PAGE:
Aphids can increase quickly in numbers and each female can produce up to 250 live nymphs in the course of a month without mating. Aphids often appear when the environment changes - spring & fall. They're often massed at the tips of branches feeding on succulent tissue. Aphids are attracted to the color yellow and will often hitchhike on yellow clothing.
Prevention and Control: Keep weeds to an absolute minimum, especially around desirable plants. On edibles, wash off infected area of plant. Lady bugs and lacewings will feed on aphids in the garden. There are various products - organic and inorganic - that can be used to control aphids. Seek the recommendation of a professional and follow all label procedures to a tee.
Fungi : Leaf Spots
Leaf spots are caused by fungi or bacteria. Brown or black spots and patches may be either ragged or circular, with a water soaked or yellow-edged appearance. Insects, rain, dirty garden tools, or even people can help its spread.
Prevention and Control: Remove infected leaves when the plant is dry. Leaves that collect around the base of the plant should be raked up and disposed of. Avoid overhead irrigation if possible; water should be directed at soil level. For fungal leaf spots, use a recommended fungicide according to label directions.
Pest : Scale Insects
Scales are insects, related to mealy bugs, that can be a problem on a wide variety of plants - indoor and outdoor. Young scales crawl until they find a good feeding site. The adult females then lose their legs and remain on a spot protected by its hard shell layer. They appear as bumps, often on the lower sides of leaves. They have piercing mouth parts that suck the sap out of plant tissue. Scales can weaken a plant leading to yellow foliage and leaf drop. They also produce a sweet substance called honeydew (coveted by ants) which can lead to an unattractive black surface fungal growth called sooty mold.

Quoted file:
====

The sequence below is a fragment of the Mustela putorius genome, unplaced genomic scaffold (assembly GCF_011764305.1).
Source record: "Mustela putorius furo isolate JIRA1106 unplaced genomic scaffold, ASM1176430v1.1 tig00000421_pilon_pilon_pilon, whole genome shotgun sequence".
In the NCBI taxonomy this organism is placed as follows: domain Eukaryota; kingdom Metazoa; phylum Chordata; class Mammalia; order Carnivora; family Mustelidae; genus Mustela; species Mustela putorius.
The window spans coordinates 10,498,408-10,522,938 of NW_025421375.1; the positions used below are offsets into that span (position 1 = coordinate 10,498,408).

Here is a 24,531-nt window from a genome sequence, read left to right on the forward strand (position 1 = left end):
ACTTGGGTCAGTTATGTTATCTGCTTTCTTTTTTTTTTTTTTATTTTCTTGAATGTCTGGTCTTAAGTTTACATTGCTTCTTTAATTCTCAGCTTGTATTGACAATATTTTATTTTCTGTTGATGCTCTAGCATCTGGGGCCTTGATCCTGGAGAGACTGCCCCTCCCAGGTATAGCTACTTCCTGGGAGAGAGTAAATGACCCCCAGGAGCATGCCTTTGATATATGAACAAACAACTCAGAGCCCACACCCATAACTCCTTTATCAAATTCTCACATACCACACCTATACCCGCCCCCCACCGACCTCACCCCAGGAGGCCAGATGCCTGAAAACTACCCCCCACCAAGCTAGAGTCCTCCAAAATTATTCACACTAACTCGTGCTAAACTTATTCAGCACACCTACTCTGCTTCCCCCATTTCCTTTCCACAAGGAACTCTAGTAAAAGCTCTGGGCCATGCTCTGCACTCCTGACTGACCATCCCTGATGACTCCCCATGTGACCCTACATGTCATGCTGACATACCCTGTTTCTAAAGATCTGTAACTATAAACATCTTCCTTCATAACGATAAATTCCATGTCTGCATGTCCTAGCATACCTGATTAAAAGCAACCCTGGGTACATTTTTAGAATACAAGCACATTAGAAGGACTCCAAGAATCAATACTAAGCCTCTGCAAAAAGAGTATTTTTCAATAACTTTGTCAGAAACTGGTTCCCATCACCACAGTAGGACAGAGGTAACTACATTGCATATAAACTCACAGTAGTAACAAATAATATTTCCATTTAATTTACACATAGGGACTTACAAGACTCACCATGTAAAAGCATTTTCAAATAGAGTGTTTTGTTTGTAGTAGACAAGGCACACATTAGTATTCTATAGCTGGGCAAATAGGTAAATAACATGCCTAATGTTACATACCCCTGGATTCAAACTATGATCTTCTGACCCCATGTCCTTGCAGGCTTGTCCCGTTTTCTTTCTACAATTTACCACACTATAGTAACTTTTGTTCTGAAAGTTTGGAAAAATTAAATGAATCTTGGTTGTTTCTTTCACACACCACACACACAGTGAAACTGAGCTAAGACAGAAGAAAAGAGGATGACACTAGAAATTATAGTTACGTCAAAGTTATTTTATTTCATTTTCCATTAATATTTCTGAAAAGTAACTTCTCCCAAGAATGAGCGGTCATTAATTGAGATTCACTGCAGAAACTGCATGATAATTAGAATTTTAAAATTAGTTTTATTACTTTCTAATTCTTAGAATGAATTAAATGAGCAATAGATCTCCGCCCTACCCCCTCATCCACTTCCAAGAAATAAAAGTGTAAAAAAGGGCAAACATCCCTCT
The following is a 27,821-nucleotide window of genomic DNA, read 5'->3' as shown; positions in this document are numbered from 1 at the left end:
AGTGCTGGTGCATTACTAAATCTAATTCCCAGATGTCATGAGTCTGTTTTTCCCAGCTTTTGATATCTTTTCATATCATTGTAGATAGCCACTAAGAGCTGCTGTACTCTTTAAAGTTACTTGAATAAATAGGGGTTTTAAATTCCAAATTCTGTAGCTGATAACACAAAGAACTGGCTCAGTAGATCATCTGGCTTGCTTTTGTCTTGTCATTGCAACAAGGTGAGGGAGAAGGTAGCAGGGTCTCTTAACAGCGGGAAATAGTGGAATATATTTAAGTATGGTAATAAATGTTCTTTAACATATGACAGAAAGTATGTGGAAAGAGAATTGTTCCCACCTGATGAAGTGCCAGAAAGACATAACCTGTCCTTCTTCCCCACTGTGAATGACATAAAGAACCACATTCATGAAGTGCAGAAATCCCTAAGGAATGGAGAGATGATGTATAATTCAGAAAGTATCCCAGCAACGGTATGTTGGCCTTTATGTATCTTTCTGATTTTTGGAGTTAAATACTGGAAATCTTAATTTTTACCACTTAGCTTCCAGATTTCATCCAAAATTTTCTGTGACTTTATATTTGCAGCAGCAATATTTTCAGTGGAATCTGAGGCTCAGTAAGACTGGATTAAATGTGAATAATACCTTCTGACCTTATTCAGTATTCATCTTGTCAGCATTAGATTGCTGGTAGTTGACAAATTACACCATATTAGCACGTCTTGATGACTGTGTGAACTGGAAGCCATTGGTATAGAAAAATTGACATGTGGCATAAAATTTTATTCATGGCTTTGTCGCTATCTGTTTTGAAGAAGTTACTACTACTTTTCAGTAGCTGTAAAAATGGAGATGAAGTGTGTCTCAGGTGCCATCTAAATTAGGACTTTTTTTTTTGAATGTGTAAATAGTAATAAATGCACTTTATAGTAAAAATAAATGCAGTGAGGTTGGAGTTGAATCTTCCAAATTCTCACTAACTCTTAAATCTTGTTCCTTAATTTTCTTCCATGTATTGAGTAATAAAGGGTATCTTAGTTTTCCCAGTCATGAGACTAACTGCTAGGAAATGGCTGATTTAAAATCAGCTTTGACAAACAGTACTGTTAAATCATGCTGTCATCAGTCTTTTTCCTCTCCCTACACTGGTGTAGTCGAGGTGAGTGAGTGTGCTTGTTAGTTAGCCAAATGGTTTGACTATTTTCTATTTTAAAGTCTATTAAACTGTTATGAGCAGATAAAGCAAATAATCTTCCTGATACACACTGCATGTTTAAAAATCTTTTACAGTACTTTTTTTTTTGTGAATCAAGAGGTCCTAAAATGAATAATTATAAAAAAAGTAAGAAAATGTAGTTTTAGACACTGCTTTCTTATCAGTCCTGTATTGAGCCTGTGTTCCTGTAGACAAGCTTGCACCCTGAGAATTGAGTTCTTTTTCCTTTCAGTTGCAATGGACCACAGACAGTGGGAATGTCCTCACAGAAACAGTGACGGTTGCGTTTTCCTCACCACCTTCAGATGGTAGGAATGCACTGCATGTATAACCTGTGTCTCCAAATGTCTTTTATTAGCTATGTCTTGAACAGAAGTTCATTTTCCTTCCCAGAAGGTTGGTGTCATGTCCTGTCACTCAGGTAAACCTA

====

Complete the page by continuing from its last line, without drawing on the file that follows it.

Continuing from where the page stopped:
Prevention and Control: Once established they are hard to control. Isolate infested plants away from those that are not infested. Consult your local garden center professional or Cooperative Extension office in your county for a legal recommendation regarding their control. Encourage natural enemies such as parasitic wasps in the garden.
MiscellaneousGlossary : Annual
An annual is any plant that completes its life cycle in one growing season.
Glossary : Viruses
Viruses, which are smaller than bacteria, are not living and do not replicate on their own. They must rely on the cellular mechanisms of their hosts to replicate. Because this greatly disrupts the cell's functionality, outward signs of a viral infection result in a plant disease with symptoms such as abnormal or stunted growth, damaged fruit, discolorations or spots.
Prevention and Control: Keep virus carriers such as aphids, leafhoppers, and thrips under control. These plant feeding insects spread viruses. Viruses can also be introduced by infected pollen or through plant openings (as when pruning). Begin by keeping the pathogen out of your garden. New plants should be checked, as well as tools and existing plants. Use only certified seed that is deemed disease-free. Plant only resistant varieties and create a discouraging environment by rotating crops, not planting closely related plants in the same area every year.